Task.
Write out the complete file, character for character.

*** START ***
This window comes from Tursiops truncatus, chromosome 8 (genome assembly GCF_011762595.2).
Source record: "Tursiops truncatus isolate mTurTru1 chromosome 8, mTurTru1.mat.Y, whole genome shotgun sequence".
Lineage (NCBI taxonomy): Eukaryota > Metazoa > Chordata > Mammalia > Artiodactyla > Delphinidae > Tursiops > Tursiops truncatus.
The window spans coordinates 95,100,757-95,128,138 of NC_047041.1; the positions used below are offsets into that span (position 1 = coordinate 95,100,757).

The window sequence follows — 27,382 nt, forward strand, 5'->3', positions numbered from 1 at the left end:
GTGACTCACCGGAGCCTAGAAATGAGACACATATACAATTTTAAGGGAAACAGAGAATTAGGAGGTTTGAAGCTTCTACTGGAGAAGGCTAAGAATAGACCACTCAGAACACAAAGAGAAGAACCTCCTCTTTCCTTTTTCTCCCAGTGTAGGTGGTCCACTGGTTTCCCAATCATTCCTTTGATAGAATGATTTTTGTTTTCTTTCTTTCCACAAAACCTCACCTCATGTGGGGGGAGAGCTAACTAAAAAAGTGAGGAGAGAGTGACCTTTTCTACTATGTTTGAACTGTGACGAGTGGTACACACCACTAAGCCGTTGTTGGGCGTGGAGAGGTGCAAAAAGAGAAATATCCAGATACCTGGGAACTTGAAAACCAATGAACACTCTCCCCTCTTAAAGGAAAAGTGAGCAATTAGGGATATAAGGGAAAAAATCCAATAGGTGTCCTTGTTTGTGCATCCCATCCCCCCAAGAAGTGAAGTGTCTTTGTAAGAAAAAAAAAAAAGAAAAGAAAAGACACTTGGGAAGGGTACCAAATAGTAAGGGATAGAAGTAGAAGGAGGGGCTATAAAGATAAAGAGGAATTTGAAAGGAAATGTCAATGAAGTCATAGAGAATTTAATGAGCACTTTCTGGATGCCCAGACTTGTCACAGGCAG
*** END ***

This window comes from Tursiops truncatus, chromosome 8 (genome assembly GCF_011762595.2).
Source record: "Tursiops truncatus isolate mTurTru1 chromosome 8, mTurTru1.mat.Y, whole genome shotgun sequence".
Lineage (NCBI taxonomy): Eukaryota > Metazoa > Chordata > Mammalia > Artiodactyla > Delphinidae > Tursiops > Tursiops truncatus.
The window spans coordinates 95,100,757-95,128,138 of NC_047041.1; the positions used below are offsets into that span (position 1 = coordinate 95,100,757).

The window sequence follows — 27,382 nt, forward strand, 5'->3', positions numbered from 1 at the left end:
GTGACTCACCGGAGCCTAGAAATGAGACACATATACAATTTTAAGGGAAACAGAGAATTAGGAGGTTTGAAGCTTCTACTGGAGAAGGCTAAGAATAGACCACTCAGAACACAAAGAGAAGAACCTCCTCTTTCCTTTTTCTCCCAGTGTAGGTGGTCCACTGGTTTCCCAATCATTCCTTTGATAGAATGATTTTTGTTTTCTTTCTTTCCACAAAACCTCACCTCATGTGGGGGGAGAGCTAACTAAAAAAGTGAGGAGAGAGTGACCTTTTCTACTATGTTTGAACTGTGACGAGTGGTACACACCACTAAGCCGTTGTTGGGCGTGGAGAGGTGCAAAAAGAGAAATATCCAGATACCTGGGAACTTGAAAACCAATGAACACTCTCCCCTCTTAAAGGAAAAGTGAGCAATTAGGGATATAAGGGAAAAAATCCAATAGGTGTCCTTGTTTGTGCATCCCATCCCCCCAAGAAGTGAAGTGTCTTTGTAAGAAAAAAAAAAAAGAAAAGAAAAGACACTTGGGAAGGGTACCAAATAGTAAGGGATAGAAGTAGAAGGAGGGGCTATAAAGATAAAGAGGAATTTGAAAGGAAATGTCAATGAAGTCATAGAGAATTTAATGAGCACTTTCTGGATGCCCAGACTTGTCACAGGCAG